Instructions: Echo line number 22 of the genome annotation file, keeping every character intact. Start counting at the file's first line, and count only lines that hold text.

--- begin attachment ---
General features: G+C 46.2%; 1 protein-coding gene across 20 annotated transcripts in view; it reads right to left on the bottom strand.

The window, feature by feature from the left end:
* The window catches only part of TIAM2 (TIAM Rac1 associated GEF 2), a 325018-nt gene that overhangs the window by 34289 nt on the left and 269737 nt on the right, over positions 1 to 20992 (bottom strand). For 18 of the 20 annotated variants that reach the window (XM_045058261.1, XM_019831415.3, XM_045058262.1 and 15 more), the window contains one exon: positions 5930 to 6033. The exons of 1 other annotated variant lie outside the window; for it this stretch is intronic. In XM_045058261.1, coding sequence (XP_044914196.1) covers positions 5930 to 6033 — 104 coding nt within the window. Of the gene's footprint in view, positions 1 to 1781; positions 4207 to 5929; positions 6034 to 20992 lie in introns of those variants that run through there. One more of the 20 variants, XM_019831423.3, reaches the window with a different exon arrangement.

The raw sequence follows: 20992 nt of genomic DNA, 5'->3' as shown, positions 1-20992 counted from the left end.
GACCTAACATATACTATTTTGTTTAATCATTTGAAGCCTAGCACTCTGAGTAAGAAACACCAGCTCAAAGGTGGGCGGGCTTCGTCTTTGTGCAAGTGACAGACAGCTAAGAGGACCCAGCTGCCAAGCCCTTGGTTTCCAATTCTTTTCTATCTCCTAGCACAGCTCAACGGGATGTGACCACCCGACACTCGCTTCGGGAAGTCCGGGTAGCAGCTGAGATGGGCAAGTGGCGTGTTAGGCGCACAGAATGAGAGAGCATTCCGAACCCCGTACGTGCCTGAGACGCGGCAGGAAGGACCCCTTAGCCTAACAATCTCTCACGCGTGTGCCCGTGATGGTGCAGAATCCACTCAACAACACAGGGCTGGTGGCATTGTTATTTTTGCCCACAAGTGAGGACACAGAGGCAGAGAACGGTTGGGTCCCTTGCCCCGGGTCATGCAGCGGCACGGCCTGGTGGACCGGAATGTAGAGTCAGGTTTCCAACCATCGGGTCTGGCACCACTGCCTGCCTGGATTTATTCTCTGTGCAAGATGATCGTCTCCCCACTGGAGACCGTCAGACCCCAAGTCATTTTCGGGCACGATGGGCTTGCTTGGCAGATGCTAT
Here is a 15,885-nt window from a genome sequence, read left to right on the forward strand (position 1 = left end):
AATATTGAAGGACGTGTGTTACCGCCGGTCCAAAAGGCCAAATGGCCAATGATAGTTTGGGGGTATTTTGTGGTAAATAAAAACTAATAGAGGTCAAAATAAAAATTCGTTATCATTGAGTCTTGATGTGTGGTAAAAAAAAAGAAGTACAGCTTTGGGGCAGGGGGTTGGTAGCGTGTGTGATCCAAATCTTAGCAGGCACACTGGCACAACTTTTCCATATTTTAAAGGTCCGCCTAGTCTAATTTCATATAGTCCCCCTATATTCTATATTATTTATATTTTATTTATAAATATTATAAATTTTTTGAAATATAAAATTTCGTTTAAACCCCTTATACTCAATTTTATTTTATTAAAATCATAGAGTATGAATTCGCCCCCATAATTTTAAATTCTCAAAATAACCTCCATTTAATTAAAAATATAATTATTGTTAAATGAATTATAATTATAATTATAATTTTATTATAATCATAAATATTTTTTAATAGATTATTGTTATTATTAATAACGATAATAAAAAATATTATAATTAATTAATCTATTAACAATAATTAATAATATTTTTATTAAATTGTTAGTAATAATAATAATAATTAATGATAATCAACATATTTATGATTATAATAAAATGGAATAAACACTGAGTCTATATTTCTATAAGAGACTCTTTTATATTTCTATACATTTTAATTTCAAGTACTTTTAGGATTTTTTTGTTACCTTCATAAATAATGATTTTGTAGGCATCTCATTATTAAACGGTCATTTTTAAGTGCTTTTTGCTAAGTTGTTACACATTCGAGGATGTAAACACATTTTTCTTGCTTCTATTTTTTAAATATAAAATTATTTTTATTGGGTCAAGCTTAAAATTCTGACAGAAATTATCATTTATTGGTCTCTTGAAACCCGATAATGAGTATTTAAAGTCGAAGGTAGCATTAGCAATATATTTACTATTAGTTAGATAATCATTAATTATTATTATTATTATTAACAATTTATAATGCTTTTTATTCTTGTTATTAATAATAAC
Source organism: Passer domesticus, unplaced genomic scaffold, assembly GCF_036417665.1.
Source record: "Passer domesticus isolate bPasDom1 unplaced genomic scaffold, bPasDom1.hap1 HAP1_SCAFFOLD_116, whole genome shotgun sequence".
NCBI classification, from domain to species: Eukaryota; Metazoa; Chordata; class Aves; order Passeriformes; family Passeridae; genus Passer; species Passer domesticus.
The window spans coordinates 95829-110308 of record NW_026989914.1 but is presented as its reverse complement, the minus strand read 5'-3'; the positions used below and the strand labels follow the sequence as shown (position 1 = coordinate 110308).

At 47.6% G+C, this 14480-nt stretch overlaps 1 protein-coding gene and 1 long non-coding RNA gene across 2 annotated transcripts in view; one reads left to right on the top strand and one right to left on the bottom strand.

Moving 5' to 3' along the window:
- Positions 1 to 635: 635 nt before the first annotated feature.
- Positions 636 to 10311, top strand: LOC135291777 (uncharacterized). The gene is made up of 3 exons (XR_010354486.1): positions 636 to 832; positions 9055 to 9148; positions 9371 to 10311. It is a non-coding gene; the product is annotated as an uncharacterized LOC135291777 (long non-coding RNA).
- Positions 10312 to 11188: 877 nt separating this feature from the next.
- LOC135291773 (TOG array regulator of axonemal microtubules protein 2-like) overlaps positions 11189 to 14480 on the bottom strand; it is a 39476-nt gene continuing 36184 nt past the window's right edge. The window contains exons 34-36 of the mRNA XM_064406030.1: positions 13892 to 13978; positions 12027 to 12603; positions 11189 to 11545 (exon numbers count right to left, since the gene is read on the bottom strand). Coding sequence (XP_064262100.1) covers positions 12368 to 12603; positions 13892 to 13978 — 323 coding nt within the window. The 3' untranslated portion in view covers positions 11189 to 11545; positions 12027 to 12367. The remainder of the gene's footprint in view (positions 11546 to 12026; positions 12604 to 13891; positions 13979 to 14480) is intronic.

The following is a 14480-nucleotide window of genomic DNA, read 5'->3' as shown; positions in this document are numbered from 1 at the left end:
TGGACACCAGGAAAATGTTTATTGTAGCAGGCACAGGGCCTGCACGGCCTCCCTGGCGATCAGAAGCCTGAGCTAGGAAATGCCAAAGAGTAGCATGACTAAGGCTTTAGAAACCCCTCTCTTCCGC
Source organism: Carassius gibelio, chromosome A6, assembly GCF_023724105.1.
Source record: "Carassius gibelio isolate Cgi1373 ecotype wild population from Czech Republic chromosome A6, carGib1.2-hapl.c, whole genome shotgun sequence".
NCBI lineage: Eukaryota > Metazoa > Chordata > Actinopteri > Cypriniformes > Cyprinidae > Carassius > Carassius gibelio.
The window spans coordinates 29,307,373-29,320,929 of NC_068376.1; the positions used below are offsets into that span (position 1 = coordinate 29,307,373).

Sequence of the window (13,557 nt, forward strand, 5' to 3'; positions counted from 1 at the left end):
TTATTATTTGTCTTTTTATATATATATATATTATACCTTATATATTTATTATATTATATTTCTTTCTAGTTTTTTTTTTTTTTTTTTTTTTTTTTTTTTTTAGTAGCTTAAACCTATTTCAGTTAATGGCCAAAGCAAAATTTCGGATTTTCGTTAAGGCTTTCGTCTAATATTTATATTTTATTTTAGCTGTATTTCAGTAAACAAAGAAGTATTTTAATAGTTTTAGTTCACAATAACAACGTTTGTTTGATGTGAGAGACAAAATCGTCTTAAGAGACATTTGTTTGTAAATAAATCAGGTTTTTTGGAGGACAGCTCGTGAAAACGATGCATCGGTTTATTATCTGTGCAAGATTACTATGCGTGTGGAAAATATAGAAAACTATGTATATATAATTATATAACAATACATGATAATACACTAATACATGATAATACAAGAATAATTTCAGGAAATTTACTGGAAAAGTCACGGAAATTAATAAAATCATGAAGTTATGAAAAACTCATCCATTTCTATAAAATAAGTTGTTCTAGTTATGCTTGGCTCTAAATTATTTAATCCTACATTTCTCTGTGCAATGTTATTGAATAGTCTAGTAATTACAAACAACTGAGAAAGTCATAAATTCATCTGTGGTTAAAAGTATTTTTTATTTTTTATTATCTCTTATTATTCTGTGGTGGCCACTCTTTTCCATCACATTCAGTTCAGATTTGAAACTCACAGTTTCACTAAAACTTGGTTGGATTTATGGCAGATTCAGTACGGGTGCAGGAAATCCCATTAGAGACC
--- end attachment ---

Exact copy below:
NCBI lineage: Eukaryota > Metazoa > Chordata > Actinopteri > Cypriniformes > Cyprinidae > Carassius > Carassius gibelio.